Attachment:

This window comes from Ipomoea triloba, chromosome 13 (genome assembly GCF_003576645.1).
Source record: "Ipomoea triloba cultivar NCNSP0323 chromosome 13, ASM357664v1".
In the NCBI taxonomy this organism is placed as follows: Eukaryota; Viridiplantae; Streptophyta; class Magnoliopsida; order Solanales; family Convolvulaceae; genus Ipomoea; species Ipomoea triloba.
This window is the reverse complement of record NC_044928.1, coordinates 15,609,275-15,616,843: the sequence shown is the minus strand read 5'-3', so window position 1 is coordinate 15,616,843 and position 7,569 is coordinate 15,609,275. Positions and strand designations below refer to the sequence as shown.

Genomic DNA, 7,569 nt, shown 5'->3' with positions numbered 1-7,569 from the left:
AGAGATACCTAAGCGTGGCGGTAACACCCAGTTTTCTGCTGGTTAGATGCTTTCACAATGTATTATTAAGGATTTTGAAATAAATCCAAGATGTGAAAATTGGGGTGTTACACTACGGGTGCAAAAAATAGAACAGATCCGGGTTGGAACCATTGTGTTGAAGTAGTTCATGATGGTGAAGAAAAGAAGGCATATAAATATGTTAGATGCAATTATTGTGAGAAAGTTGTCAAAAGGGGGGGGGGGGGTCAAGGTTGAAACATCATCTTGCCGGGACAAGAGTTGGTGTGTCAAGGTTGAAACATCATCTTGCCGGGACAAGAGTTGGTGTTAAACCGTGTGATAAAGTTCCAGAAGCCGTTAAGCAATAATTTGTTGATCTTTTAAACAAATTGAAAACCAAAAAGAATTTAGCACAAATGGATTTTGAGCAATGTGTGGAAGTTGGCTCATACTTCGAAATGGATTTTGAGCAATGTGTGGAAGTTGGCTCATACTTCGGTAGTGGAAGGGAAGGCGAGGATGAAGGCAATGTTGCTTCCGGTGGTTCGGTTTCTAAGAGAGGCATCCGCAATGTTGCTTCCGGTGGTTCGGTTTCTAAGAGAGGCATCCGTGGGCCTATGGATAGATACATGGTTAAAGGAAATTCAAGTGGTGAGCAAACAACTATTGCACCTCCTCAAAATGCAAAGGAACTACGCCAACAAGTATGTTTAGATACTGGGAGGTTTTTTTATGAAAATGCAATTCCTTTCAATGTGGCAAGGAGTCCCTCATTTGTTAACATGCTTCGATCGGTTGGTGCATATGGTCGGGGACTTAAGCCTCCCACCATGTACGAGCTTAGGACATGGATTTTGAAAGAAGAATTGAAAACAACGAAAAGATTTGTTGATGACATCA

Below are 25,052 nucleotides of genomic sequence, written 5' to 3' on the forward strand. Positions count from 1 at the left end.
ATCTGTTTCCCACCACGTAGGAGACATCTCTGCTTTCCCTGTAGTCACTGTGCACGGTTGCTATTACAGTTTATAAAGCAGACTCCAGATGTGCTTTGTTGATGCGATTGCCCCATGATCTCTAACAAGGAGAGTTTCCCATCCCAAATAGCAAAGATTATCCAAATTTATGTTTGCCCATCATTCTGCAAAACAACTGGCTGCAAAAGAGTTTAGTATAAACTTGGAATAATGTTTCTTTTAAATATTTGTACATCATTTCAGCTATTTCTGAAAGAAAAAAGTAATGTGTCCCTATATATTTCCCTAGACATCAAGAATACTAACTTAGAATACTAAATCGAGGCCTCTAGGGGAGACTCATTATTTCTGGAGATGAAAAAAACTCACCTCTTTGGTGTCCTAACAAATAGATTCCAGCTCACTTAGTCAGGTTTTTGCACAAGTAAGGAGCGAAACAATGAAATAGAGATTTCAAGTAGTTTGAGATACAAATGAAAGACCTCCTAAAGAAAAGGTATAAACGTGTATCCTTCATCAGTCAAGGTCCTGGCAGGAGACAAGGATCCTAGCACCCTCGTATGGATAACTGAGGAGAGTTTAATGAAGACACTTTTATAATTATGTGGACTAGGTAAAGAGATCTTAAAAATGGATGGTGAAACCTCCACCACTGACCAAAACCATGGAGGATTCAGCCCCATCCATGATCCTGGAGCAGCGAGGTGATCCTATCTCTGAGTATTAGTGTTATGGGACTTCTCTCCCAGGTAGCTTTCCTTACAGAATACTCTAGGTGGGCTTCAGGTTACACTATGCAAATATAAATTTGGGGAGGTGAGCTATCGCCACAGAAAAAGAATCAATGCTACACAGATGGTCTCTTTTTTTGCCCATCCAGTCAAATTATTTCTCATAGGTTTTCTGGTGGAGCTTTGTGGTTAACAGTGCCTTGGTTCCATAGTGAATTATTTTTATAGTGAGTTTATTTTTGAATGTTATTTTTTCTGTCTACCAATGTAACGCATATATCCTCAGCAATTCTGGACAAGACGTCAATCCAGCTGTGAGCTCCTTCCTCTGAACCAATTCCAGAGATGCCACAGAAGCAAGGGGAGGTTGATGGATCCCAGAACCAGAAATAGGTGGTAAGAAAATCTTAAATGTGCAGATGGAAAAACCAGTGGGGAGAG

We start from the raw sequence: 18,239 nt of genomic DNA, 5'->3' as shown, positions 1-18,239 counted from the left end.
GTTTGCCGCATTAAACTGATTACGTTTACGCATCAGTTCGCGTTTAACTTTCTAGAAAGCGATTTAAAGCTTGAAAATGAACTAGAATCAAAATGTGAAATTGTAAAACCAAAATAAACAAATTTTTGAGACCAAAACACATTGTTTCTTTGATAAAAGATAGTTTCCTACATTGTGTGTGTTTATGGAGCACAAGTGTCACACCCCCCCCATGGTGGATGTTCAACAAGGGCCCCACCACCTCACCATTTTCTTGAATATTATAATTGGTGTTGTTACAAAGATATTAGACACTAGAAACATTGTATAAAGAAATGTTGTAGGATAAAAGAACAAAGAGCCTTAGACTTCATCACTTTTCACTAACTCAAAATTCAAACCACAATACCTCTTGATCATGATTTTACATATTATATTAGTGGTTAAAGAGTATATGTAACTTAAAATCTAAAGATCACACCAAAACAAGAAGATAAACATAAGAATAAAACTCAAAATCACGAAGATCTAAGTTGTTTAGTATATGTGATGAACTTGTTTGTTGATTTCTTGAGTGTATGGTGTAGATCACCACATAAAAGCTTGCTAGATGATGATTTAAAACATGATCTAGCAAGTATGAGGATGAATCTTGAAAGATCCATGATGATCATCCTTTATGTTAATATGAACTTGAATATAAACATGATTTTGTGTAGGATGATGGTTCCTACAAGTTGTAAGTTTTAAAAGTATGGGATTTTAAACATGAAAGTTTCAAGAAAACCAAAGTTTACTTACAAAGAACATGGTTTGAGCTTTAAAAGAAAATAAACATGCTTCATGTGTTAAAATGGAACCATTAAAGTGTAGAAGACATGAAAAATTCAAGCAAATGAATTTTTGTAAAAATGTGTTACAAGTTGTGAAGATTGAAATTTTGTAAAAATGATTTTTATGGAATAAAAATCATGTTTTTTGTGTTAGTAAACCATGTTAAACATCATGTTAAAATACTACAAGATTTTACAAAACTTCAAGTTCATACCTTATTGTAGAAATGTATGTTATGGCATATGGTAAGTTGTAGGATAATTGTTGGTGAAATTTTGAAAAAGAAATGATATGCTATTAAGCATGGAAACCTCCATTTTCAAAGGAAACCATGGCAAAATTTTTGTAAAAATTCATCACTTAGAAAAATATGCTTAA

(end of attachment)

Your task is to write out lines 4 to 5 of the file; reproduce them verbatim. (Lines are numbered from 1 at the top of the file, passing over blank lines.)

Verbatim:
This window is the reverse complement of record NC_044928.1, coordinates 15,609,275-15,616,843: the sequence shown is the minus strand read 5'-3', so window position 1 is coordinate 15,616,843 and position 7,569 is coordinate 15,609,275. Positions and strand designations below refer to the sequence as shown.

Genomic DNA, 7,569 nt, shown 5'->3' with positions numbered 1-7,569 from the left: